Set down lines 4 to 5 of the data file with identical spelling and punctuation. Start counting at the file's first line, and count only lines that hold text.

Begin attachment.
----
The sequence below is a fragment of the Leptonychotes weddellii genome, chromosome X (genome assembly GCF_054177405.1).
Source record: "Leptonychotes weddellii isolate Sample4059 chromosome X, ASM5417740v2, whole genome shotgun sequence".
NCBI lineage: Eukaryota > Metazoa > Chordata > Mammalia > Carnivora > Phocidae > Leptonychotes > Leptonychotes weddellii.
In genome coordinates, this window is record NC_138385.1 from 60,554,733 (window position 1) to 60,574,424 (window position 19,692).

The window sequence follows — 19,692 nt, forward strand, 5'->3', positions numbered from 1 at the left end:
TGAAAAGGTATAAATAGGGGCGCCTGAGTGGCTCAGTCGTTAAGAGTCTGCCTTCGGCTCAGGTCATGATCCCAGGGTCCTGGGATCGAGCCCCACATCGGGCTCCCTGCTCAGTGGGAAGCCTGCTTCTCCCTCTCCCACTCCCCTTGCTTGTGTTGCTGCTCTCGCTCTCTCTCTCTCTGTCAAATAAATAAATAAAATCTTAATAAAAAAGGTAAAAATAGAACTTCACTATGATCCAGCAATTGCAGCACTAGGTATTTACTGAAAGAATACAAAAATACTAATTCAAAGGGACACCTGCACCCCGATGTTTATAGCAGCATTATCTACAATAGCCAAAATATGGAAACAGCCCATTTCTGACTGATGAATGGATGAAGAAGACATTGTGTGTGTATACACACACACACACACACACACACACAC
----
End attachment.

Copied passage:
In genome coordinates, this window is record NC_138385.1 from 60,554,733 (window position 1) to 60,574,424 (window position 19,692).

The window sequence follows — 19,692 nt, forward strand, 5'->3', positions numbered from 1 at the left end: